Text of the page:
Moving for Employment Reasons

Authors

  • Philip S Morrison Victoria University of Wellington
  • William A.V. Clark University of California, Los Angeles
  • Kirsten Nissen Statistics New Zealand
  • Robert Didham Statistics New Zealand

DOI:

https://doi.org/10.26686/lew.v0i0.1646

Abstract

While most models of population migration assume that members of the labour force migrate to enhance returns to their labour, major surveys in the USA (PSID and CPS), in the UK (BHPS) and Australia (HILDA) all show that only around 10 percent of all individuals who change residence are motivated primarily by employment reasons. Of those moving between local labour markets only about 30 percent say they are motivated by employment reasons.

We explore this apparent paradox by drawing on evidence from the Dynamics of Motivation and Migration Survey (DMM), which recorded the reasons people of working age, changed their permanent residence in New Zealand over the two-year period 2005 and 2006. The need to solve the employment problem before moving means that reasons offered retrospectively for moving usually reflect a wish to adjust consumption even in the case of those moving between local labour markets. For most people of working age employment remains a necessary condition rather than sufficient reason for moving and this is why the pattern of net flows among local markets appear to support theories of migration change even though few people say they move for employment reasons.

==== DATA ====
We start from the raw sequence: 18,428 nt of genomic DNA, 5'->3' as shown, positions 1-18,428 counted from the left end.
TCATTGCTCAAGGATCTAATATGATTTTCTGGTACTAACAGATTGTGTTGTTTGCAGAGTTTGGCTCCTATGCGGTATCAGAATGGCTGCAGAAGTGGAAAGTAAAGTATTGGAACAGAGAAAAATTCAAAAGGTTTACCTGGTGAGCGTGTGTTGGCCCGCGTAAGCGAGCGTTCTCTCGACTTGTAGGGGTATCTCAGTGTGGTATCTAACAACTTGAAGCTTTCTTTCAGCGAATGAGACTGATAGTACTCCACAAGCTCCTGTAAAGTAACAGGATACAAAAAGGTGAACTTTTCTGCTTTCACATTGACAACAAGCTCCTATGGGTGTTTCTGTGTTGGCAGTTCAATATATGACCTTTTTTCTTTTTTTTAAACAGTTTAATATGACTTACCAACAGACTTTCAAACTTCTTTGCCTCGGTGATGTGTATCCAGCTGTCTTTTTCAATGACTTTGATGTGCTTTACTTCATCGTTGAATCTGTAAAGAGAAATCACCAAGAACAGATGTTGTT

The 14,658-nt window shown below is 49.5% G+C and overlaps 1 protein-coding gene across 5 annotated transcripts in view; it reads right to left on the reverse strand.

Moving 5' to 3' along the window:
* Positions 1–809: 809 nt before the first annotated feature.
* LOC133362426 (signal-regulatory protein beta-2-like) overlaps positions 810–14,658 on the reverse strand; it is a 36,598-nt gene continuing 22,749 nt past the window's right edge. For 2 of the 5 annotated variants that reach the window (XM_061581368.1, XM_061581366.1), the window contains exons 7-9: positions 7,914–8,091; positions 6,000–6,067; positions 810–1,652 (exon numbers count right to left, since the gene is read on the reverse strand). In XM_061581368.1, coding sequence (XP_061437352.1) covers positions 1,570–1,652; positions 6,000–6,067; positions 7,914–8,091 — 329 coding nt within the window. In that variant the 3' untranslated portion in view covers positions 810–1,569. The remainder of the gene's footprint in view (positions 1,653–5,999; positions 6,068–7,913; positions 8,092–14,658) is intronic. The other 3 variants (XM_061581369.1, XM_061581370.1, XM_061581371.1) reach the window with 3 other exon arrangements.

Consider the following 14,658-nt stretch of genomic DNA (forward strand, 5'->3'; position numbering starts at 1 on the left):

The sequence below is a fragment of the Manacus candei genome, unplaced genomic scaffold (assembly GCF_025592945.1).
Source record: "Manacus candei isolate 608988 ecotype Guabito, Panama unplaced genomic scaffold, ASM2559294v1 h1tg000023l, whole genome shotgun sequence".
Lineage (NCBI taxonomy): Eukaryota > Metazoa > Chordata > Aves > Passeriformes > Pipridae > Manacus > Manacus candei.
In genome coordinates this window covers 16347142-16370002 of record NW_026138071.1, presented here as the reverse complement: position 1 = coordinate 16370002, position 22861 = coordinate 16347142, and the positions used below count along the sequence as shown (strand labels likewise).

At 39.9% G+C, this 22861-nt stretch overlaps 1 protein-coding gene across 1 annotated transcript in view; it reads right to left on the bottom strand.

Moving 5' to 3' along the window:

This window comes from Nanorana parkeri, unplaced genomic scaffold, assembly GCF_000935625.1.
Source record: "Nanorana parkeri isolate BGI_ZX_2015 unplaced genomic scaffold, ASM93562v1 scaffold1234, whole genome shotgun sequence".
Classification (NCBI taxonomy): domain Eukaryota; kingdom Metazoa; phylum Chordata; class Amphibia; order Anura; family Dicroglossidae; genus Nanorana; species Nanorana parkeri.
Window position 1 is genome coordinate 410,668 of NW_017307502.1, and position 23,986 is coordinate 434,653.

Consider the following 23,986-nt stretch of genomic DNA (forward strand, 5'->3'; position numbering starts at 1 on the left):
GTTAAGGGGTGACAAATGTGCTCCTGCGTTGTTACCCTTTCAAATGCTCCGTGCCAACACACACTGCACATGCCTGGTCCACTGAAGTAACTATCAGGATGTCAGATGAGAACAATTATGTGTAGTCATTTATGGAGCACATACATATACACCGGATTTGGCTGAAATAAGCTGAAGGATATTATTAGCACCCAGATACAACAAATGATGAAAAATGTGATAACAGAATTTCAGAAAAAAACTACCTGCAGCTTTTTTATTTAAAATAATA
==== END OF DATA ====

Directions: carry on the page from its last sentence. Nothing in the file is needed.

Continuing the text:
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Author Biographies

Philip S Morrison, Victoria University of Wellington

School of Geography, Environment and Earth Sciences

William A.V. Clark, University of California, Los Angeles

Department of Geography

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